Amid Riots in Sudan, These Millennials Are Becoming a Powerful Force

David  September 26, 2013

This afternoon, Sudan’s government shut off the internet, amid a third day of protests against the government. The country has seen fleeting protests since the start of uprisings in 2011, often times sparking rumors of its very own “Arab Spring.”

The grassroots protests are happening in neighborhoods all over Khartoum, the nation’s capital. The protests have come at the heels of a government decision to cut fuel subsidies, resulting in the immediate doubling of fuel prices.

A total lack of localization, as well as press gags, has made confirming news and getting updates from outside the city incredibly difficult. The decision to shut down the internet was made in order to barr activists from organizing through social media.

The Chief of Staff of Khartoum hospital stated in a live interview on BBC Arabic that there were 21 killed and 80 wounded today, most of them students. Photos of students, dead in the capital city’s streets, are starting to spread via social media.

Students in their uniformed best are taking part in the fight, which has led to an official closure of schools until at least September 30, according to BBC Arabic. The protesters are chanting: “We want the downfall of the regime.”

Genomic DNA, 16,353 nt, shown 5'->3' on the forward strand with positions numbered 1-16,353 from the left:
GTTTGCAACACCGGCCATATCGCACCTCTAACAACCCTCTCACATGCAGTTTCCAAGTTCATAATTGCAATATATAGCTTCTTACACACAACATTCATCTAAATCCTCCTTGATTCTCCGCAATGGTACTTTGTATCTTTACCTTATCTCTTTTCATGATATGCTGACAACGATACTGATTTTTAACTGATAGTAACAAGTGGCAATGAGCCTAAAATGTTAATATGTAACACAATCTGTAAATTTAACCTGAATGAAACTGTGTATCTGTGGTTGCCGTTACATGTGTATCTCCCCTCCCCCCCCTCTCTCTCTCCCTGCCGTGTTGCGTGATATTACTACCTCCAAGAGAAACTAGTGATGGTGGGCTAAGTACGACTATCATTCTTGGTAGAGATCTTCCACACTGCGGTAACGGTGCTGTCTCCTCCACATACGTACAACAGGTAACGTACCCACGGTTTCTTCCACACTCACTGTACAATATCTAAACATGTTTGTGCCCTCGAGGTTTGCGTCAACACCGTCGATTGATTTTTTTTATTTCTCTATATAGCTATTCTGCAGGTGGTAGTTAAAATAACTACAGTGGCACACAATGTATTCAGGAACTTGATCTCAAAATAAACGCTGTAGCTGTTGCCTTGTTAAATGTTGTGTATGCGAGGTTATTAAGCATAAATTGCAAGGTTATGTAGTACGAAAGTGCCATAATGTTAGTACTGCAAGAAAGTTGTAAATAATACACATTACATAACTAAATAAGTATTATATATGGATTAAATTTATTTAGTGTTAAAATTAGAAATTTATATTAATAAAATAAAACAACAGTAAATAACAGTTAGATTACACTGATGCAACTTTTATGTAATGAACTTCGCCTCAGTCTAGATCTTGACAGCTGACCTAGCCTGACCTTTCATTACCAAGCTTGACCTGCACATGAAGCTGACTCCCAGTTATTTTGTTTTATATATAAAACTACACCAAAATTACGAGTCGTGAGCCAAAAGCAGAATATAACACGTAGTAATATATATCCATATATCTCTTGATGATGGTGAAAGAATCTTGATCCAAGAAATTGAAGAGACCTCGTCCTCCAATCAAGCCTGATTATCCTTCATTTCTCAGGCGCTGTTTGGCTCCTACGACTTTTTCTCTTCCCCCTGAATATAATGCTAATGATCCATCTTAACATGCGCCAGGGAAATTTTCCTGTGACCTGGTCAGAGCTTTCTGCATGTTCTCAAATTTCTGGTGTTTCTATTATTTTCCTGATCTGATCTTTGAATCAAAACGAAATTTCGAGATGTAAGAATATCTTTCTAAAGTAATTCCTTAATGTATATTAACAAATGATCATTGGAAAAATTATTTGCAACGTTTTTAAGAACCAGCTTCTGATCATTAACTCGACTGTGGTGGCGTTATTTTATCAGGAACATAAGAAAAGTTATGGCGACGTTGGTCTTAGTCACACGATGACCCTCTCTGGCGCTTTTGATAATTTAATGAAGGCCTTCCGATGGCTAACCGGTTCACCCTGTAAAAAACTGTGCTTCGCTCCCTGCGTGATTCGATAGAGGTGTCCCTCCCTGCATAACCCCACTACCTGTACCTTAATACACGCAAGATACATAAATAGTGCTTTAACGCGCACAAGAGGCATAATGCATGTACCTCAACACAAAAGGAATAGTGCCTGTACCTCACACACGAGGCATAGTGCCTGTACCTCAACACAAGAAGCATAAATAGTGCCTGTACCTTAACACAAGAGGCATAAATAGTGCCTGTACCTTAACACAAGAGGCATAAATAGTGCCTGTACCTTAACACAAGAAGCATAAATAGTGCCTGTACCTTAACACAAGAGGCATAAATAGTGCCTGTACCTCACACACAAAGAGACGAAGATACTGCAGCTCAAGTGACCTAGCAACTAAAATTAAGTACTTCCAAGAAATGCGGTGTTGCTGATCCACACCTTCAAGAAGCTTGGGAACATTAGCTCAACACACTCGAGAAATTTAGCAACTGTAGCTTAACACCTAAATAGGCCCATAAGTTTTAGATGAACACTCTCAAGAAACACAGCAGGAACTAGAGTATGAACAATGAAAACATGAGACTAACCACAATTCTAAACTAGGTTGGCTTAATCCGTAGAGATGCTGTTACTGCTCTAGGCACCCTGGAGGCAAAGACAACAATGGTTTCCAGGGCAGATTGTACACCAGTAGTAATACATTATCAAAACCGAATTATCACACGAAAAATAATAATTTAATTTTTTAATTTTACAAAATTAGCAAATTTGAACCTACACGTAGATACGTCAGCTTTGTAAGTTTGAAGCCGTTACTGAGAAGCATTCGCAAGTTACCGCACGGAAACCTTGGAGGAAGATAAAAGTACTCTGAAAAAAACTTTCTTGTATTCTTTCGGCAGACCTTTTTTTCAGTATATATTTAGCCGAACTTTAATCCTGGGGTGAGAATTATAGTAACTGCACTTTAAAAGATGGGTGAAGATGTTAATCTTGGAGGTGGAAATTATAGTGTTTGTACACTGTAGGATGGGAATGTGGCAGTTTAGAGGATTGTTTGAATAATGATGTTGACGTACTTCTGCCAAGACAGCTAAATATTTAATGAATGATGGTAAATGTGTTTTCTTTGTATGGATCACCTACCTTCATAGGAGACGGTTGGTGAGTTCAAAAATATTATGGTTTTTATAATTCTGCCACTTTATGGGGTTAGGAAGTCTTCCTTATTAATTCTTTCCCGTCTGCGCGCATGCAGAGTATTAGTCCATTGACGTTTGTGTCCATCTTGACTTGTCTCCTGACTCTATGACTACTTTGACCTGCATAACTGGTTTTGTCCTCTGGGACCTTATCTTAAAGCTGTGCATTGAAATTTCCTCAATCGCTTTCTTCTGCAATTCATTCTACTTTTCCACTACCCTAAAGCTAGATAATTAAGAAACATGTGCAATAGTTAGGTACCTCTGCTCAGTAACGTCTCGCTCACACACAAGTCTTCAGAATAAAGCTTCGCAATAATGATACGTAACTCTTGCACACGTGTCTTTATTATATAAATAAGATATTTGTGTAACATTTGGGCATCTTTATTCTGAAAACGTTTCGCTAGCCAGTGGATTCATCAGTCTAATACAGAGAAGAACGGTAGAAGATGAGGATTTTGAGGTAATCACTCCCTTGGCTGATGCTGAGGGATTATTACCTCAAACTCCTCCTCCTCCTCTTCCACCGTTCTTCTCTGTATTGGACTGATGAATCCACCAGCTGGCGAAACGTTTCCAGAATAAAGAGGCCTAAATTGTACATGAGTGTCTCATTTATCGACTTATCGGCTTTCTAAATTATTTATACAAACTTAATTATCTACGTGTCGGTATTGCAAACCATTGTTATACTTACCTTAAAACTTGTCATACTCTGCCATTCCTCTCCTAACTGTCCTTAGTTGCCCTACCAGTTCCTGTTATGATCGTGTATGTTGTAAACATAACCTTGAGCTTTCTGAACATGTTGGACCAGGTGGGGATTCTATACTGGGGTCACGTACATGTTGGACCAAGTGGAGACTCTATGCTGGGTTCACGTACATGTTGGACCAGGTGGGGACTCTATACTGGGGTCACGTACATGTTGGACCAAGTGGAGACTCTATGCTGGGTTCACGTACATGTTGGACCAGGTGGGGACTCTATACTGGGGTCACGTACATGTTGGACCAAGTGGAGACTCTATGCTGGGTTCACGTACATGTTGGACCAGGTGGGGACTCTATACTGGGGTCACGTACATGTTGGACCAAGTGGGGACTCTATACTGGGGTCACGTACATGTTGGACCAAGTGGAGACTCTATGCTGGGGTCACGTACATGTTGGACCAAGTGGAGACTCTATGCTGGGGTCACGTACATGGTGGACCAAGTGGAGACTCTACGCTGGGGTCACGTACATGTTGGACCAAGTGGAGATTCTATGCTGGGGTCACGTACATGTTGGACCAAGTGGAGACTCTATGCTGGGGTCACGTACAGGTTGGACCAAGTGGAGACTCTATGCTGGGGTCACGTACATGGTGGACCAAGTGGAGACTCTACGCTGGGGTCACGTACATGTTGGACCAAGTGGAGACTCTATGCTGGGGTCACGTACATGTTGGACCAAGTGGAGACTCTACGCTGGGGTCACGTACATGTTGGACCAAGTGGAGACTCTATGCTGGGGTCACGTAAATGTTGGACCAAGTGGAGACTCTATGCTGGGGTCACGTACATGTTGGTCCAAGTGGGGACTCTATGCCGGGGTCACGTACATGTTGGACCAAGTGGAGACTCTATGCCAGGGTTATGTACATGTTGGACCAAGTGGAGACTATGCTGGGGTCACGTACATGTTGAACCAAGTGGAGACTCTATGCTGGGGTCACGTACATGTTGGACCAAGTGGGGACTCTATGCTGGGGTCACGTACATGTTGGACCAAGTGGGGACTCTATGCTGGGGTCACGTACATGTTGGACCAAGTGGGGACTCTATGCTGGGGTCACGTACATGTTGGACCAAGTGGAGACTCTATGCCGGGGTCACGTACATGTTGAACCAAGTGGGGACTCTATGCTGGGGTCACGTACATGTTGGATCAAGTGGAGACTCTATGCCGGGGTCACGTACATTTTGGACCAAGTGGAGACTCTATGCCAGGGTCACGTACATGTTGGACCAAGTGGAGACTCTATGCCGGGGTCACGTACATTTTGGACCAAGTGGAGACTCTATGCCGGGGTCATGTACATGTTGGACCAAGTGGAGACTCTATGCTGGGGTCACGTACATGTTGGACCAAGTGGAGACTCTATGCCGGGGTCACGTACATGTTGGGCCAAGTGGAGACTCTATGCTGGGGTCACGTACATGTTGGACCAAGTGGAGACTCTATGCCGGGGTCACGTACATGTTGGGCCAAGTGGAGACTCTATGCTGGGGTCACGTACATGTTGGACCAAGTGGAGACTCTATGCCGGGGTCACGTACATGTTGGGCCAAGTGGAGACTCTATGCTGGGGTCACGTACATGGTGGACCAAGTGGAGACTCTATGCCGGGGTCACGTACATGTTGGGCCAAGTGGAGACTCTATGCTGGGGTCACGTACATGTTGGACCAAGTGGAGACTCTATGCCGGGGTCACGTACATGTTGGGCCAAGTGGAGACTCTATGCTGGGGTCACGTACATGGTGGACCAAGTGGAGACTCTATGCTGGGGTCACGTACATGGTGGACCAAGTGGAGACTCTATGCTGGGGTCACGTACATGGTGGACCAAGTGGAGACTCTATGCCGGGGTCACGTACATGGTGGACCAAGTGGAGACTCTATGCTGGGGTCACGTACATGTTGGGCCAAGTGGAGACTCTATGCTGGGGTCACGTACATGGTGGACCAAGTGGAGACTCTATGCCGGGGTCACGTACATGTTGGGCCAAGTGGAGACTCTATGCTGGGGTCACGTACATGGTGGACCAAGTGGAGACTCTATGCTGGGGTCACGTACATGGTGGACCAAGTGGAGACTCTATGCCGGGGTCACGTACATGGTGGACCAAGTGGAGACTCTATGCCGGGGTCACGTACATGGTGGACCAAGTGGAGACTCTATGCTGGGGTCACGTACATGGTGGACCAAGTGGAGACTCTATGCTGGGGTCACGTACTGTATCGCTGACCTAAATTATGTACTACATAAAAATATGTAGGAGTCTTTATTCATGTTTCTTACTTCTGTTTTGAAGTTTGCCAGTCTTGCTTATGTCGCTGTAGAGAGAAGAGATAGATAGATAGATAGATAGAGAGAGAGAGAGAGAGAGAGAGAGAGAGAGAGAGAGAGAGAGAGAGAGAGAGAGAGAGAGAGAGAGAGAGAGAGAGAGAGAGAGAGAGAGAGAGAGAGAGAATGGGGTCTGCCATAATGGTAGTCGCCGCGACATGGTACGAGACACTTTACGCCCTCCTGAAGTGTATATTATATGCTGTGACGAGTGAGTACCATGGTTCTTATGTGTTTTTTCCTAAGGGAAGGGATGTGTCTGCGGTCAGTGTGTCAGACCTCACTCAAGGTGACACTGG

There have been several incidents of dissidents burning buildings belonging to the National Congress Party (Sudan’s ruling party) in Khartoum and Madani.

The de-localized nature of the protests, combined with the burning buildings, is spreading the police and National Intelligence and Security Service (NISS) too thin, said Dalia Haj Omar a spokesperson for Girifna — Arabic for “we’ve had enough” — a grassroots, nonviolent protest movement against the government, that also acts as a citizen media collective.

The latest news is that police may have pulled out of the streets to protect government properties and most petrol stations in the capitol are closed (or have been burned) making mobility hard, so future protests may stay bound to neighborhoods. Shops are closing for fear of looting and which means people won’t be able to purchase basic necessities — including credit for their cell phones — potentially further impacting the outflow of information from Sudan.

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